1. Structural Biology and Molecular Biophysics
  2. Computational and Systems Biology
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Conformational dynamics in TRPV1 channels reported by an encoded coumarin amino acid

  1. Ximena Steinberg
  2. Marina A Kasimova
  3. Deny Cabezas-Bratesco
  4. Jason D Galpin
  5. Ernesto Ladron-de-Guevara
  6. Federica Villa
  7. Vincenzo Carnevale
  8. Leon Islas
  9. Christopher A Ahern
  10. Sebastian E Brauchi  Is a corresponding author
  1. Universidad Austral de Chile, Chile
  2. Temple University, United States
  3. University of Iowa, United States
  4. Universidad Nacional Autónoma de México, México
  5. Politecnico di Milano (POLIMI), Italy
  6. Iniciativa Cientifica Milenio, Chile
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Cite this article as: eLife 2017;6:e28626 doi: 10.7554/eLife.28626

Abstract

TRPV1 channels support the detection of noxious and nociceptive input. Currently available functional and structural data suggest that TRPV1 channels have two gates within their permeation pathway: one formed by a ′bundle-crossing′ at the intracellular entrance and a second constriction at the selectivity filter. To describe conformational changes associated with channel gating, the fluorescent non-canonical amino acid coumarin-tyrosine was genetically encoded at Y671, a residue proximal to the selectivity filter. Total internal reflection fluorescence microscopy was performed to image the conformational dynamics of the channels in live cells. Photon counts and optical fluctuations from coumarin encoded within TRPV1 tetramers correlates with channel activation by capsaicin, providing an optical marker of conformational dynamics at the selectivity filter. In agreement with the fluorescence data, molecular dynamics simulations display alternating solvent exposure of Y671 in the closed and open states. Overall, the data point to a dynamic selectivity filter that may serve as a gate for permeation.

https://doi.org/10.7554/eLife.28626.001

eLife digest

Cells use proteins on their surface as sensors to help them to assess and explore their environments and adapt to external conditions. The transient receptor potential (TRP) ion channels form one such family of proteins. Sodium, potassium and calcium ions can move through TRP channels to enter and exit cells, and by doing so trigger changes in the cell that help it respond to an external stimulus. The channels have physical “gates” that can open and close to control the flow of the ions. When the TRP channel detects a stimulus – which could take the form of specific chemicals, or a change in temperature, pressure or voltage – it changes shape, causing the gate to open.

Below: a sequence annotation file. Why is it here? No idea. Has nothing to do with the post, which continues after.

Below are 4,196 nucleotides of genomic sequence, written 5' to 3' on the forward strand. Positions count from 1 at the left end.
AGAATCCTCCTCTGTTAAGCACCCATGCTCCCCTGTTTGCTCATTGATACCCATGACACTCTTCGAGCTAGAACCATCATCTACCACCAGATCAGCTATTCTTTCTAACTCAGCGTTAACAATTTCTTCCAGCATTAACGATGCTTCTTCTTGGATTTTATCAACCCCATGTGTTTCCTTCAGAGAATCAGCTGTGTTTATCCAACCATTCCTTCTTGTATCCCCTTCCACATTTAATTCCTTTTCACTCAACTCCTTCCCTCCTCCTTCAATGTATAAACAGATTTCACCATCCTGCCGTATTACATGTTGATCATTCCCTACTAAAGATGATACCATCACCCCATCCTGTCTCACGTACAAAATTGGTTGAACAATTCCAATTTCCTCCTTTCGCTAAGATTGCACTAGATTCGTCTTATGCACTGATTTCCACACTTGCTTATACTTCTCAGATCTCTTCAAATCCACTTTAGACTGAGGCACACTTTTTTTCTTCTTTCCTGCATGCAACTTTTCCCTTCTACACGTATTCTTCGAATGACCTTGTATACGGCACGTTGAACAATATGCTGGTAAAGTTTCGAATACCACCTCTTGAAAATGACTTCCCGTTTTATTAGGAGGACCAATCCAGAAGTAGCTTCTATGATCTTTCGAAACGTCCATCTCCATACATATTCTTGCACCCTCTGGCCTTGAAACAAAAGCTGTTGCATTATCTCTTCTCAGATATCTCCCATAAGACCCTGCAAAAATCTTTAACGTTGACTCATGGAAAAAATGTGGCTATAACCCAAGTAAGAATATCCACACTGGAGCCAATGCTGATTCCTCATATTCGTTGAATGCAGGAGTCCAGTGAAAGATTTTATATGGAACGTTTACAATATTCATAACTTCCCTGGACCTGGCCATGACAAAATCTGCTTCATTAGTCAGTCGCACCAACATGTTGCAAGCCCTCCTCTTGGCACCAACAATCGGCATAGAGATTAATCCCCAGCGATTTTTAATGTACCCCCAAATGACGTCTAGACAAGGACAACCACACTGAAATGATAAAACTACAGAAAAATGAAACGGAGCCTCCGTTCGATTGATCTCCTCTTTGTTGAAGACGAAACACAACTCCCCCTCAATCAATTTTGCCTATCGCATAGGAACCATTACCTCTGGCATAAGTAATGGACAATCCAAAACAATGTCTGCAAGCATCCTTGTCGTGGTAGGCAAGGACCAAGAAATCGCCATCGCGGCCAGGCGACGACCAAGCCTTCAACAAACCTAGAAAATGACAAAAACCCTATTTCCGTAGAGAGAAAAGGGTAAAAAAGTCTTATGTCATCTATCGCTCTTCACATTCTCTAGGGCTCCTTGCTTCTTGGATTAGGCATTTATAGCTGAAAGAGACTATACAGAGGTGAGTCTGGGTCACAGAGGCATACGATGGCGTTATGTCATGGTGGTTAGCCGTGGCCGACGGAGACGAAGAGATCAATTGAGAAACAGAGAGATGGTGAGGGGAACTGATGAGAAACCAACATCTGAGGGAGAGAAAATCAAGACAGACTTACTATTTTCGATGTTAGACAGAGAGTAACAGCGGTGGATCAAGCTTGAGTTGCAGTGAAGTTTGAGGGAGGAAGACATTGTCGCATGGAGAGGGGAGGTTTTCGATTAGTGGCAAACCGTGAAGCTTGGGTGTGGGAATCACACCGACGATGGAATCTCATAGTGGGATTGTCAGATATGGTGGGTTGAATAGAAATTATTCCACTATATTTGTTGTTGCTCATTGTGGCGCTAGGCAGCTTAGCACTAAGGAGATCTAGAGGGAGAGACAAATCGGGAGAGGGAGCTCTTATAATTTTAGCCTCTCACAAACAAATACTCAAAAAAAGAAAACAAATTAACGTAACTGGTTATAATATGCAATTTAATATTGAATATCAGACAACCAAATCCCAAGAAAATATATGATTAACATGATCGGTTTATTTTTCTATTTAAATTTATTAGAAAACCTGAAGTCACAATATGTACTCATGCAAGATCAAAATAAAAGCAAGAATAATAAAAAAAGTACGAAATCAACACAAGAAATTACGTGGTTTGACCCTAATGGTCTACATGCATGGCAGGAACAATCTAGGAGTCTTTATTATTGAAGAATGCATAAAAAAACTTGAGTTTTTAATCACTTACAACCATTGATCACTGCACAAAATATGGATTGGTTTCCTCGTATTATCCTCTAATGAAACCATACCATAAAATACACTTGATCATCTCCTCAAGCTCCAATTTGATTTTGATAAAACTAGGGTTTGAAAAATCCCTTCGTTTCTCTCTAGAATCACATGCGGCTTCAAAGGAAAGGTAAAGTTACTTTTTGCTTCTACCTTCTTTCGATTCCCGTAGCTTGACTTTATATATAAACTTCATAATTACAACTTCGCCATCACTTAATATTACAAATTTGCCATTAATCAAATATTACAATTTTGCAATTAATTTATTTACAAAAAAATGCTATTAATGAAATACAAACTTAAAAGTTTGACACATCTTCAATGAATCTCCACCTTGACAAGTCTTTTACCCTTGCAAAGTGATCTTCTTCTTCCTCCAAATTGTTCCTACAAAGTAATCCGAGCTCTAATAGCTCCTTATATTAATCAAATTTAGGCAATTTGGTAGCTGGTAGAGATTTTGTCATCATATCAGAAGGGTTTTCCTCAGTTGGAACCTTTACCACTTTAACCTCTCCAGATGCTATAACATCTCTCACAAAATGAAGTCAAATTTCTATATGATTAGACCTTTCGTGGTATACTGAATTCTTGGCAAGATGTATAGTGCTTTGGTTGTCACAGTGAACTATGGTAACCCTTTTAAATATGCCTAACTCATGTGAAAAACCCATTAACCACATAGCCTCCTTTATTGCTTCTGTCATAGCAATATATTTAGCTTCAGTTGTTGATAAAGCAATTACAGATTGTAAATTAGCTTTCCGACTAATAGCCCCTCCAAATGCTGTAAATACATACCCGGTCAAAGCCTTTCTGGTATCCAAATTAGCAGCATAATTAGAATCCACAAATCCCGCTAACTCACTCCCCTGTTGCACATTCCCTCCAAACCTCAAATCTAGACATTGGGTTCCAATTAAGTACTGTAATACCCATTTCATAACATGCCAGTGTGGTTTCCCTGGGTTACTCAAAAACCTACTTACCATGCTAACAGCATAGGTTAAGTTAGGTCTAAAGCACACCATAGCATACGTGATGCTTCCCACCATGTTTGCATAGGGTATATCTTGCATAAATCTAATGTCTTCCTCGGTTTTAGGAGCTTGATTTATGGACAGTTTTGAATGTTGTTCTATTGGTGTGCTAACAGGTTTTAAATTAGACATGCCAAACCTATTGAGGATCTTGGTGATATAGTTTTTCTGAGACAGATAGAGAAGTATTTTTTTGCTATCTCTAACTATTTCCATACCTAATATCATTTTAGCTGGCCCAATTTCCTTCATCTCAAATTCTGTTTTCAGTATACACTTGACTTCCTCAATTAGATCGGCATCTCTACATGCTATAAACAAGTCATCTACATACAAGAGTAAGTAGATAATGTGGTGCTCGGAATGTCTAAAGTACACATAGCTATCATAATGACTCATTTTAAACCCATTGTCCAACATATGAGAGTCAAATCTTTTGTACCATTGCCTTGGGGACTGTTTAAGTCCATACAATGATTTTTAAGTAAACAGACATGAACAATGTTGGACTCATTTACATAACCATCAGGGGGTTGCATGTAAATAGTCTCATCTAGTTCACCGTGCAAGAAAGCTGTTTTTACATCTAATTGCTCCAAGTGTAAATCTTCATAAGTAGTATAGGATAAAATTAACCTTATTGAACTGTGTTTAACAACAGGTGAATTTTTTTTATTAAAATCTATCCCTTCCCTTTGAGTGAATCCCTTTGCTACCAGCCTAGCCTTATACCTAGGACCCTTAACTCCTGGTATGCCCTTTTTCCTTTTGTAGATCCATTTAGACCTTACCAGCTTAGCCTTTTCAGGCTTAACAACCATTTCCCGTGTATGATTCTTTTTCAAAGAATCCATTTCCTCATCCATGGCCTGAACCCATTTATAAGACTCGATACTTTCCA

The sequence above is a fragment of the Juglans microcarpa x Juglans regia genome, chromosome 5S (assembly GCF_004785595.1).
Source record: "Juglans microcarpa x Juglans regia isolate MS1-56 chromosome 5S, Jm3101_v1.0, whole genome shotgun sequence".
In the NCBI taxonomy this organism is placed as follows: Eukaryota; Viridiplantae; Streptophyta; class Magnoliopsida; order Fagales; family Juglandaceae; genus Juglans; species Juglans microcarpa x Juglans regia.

Researchers have a number of unanswered questions about how TRP channels work. Where in the channels are gates located? How do the channels control the flow of ions, and how do they communicate with each other? And which regions of the protein sense environmental cues? As a result, new technologies are being developed to make it easier to study the types of rearrangements that TRP channels experience when they activate.

Steinberg, Kasimova et al. have used total internal reflection microscopy – a method that images fluorescent molecules – to measure the conformational change of a single TRP channel in a living cell. This channel, called TRPV1, senses external heat and plays an important role in pain perception. Its gate can also be opened by the pungent compound of chili pepper, capsaicin.

The results of the experiments suggest that a selectivity filter region in TRPV1 channels changes its shape when the channel opens in response to capsaicin. Then, this selectivity filter appears to do double duty – it controls which types of ions pass through the channels as well as controlling their flow rate.

Because of its role in pain perception, having a better understanding of how TRPV1 works will be valuable for researchers who are trying to develop new pain relief treatments. The so-called ‘seeing is believing’ method used by Steinberg, Kasimova et al. could also be used to study other membrane proteins, both to guide drug development and to improve our understanding of how cells interact with their environment.